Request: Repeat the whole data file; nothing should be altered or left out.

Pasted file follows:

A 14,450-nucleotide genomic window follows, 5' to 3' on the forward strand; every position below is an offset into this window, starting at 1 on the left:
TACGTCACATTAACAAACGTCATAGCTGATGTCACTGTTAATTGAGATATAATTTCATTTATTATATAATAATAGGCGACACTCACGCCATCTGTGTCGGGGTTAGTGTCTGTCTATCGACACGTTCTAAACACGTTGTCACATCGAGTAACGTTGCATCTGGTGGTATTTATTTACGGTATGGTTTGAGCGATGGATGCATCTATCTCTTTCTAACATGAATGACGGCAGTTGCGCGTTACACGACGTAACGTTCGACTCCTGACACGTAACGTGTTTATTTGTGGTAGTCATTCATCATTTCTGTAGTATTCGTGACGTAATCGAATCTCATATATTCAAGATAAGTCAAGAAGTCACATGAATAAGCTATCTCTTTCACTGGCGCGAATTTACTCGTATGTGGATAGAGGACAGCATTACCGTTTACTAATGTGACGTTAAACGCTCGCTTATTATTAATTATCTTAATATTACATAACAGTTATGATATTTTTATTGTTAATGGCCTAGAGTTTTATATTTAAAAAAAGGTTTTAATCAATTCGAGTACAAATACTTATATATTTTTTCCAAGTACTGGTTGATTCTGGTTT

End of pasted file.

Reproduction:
A 14,450-nucleotide genomic window follows, 5' to 3' on the forward strand; every position below is an offset into this window, starting at 1 on the left:
TACGTCACATTAACAAACGTCATAGCTGATGTCACTGTTAATTGAGATATAATTTCATTTATTATATAATAATAGGCGACACTCACGCCATCTGTGTCGGGGTTAGTGTCTGTCTATCGACACGTTCTAAACACGTTGTCACATCGAGTAACGTTGCATCTGGTGGTATTTATTTACGGTATGGTTTGAGCGATGGATGCATCTATCTCTTTCTAACATGAATGACGGCAGTTGCGCGTTACACGACGTAACGTTCGACTCCTGACACGTAACGTGTTTATTTGTGGTAGTCATTCATCATTTCTGTAGTATTCGTGACGTAATCGAATCTCATATATTCAAGATAAGTCAAGAAGTCACATGAATAAGCTATCTCTTTCACTGGCGCGAATTTACTCGTATGTGGATAGAGGACAGCATTACCGTTTACTAATGTGACGTTAAACGCTCGCTTATTATTAATTATCTTAATATTACATAACAGTTATGATATTTTTATTGTTAATGGCCTAGAGTTTTATATTTAAAAAAAGGTTTTAATCAATTCGAGTACAAATACTTATATATTTTTTCCAAGTACTGGTTGATTCTGGTTT